We had Jaq and les aboard last night for a drink or two. Les and I spent the evening talking about the original line of the Oxford, while the ladies spoke of other things. I’ve no idea what, but both topics of conversation were so absorbing that it was nearly 11 by the time we called it a day.
We had a bit of a lie-in this morning, it was raining first thing anyway. Les and Jaq got away first, we left shortly afterwards but going in the opposite direction.
As I mentioned, Les and I were talking about the old line of the canal last night. The Oxford was completed in 1778, planned and surveyed by the redoubtable James Brindley. As with his previous projects, the 91 mile long navigation was laid out as a contour canal, avoiding the construction of cuttings and embankments. Unfortunately this meant that the canal wove a devious route across the countryside. But this method of construction was outdated, the modern technique of cut and fill used successfully further south provided a much faster, more direct route from source to destination.
By the 1820s, with competition from alternative routes, the winding route of the Oxford was a severe handicap to trade so the canal company decided to re-survey the route and offer improvements. The survey recommended massive changes, chopping through the loops and bends of Brindley’s line and reducing the distance from Hawkesbury to Braunston by a third.
After nearly 200 years a lot of the old route has been lost, but the evidence is there if you know where to look…
Just up from where we’d moored was a loop that swung out to the south, returning to the current route after half a mile.
Leaving just beyond the entrance to the Coventry Cruising Club moorings on an old colliery arm…
…it returned just to the south of Stone Bridge.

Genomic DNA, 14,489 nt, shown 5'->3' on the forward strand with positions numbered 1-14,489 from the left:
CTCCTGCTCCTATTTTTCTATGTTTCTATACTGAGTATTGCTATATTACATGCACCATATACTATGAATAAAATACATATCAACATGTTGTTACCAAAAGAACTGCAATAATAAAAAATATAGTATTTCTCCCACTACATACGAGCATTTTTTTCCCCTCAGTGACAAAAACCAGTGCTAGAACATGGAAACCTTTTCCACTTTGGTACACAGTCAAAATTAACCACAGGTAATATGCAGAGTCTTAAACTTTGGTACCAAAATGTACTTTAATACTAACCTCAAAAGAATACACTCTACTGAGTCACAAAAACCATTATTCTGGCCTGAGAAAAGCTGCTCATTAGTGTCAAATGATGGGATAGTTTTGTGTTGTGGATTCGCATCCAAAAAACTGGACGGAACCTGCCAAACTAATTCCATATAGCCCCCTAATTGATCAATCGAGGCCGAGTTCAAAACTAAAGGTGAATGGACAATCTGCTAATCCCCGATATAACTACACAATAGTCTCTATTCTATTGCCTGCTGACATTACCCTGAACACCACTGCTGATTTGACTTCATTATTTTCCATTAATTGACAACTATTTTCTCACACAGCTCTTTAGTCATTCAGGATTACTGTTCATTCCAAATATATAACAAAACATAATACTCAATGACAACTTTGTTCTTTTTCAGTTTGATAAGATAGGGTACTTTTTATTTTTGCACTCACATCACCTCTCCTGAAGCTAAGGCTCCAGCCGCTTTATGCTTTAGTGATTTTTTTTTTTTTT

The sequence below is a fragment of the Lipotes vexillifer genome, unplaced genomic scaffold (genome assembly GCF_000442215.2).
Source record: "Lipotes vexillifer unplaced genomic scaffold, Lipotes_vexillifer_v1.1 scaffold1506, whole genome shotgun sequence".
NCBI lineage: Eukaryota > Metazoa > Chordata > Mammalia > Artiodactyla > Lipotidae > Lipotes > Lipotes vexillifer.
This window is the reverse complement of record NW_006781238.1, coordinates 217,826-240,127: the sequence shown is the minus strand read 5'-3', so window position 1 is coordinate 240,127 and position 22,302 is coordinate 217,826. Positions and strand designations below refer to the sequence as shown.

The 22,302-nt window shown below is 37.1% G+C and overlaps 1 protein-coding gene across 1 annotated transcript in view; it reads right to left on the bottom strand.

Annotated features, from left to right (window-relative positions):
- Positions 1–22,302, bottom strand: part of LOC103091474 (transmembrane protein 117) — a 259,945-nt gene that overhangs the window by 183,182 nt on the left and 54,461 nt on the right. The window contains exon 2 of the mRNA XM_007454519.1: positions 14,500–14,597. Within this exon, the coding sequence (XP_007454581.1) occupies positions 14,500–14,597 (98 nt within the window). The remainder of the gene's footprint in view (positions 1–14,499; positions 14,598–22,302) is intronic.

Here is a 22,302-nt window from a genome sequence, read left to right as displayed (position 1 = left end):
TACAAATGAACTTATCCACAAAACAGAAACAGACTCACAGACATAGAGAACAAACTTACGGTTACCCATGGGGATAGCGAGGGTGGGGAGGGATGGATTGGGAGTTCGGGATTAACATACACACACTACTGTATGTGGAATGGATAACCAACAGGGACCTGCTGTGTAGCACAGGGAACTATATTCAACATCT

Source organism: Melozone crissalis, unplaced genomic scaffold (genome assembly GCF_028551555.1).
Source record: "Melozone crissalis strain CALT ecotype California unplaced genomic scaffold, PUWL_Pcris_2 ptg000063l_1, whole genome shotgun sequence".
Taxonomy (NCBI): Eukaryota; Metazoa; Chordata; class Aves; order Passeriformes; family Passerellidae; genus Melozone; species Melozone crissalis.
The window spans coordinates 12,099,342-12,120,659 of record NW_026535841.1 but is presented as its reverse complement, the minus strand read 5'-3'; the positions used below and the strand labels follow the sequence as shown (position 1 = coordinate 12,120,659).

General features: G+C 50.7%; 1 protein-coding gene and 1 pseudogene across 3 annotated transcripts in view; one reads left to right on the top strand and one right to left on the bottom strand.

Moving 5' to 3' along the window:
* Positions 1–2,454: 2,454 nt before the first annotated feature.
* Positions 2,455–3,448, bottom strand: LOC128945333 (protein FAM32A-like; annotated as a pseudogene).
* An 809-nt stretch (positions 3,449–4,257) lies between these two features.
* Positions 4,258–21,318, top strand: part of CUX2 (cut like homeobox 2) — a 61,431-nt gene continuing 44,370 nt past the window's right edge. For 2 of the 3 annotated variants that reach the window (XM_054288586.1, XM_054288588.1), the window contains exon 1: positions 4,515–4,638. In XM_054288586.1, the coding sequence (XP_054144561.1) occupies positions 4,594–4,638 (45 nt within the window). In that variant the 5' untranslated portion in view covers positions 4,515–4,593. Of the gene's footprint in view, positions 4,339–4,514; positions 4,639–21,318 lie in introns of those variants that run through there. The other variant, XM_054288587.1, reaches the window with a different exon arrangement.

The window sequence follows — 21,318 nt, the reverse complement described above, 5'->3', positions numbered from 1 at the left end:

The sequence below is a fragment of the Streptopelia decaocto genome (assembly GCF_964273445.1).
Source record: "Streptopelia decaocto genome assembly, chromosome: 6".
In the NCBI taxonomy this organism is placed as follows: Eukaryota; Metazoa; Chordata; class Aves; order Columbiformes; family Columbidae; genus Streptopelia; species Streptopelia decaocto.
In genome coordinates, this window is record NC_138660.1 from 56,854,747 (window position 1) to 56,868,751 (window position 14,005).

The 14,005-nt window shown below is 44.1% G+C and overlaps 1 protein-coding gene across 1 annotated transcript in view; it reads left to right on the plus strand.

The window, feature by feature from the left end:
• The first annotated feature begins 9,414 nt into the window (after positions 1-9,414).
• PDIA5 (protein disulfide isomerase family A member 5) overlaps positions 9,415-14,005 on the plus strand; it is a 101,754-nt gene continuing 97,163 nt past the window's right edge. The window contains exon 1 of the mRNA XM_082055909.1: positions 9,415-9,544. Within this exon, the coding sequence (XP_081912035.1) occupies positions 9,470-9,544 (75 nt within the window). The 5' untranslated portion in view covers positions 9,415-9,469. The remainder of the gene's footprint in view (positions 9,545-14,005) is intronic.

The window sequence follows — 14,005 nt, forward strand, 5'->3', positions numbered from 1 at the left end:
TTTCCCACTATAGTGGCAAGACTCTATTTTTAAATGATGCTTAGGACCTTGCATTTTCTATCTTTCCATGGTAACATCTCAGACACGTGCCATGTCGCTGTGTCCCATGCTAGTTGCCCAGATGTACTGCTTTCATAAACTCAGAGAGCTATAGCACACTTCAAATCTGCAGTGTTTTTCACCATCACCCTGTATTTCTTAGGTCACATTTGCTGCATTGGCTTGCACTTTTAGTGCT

Unusually this redundant loop didn’t fall into disrepair immediately. It serviced the Craven, Alexandria and Old Main Collieries so was kept open while the pits were still working.
Sometimes the old loops are almost undiscernible…
…at other times a cast iron bridge carrying the towpath marks their position.
Sunshine and showers were the order of the day, and the breeze steadily increased, gusty across the exposed embankments.
The canal line remained unchanged through the village of Ansty, but to the south and east it runs on a long embankment then into a deep cutting through Nettle Hill.
The M6 crossing the cutting near Nettle Hill
There’s a short section of the “old cut”, with a line of permanent moorings on the offside, alongside Colehurst Farm, then the new line is encountered again as the canal approaches Stretton Stop.
Approaching Stretton Stop
Stretton is home to Rose Narrowboats, with a hire fleet, moorings and good workshops. There’s also a little swing footbridge across the canal to deal with.
We’d planned to moor in a popular spot, near All Oaks Wood, but it looked a bit busy as we approached…
There were gaps, though, and we pulled into one of these. Not without a struggle, mind. One of the heaviest showers of the day was on it’s way preceded by a squally wind. It was a struggle to pull the boat in against it, but we got there in the end.
On through Rugby tomorrow, with a stop to top up the larder.
Locks 0, miles 6¾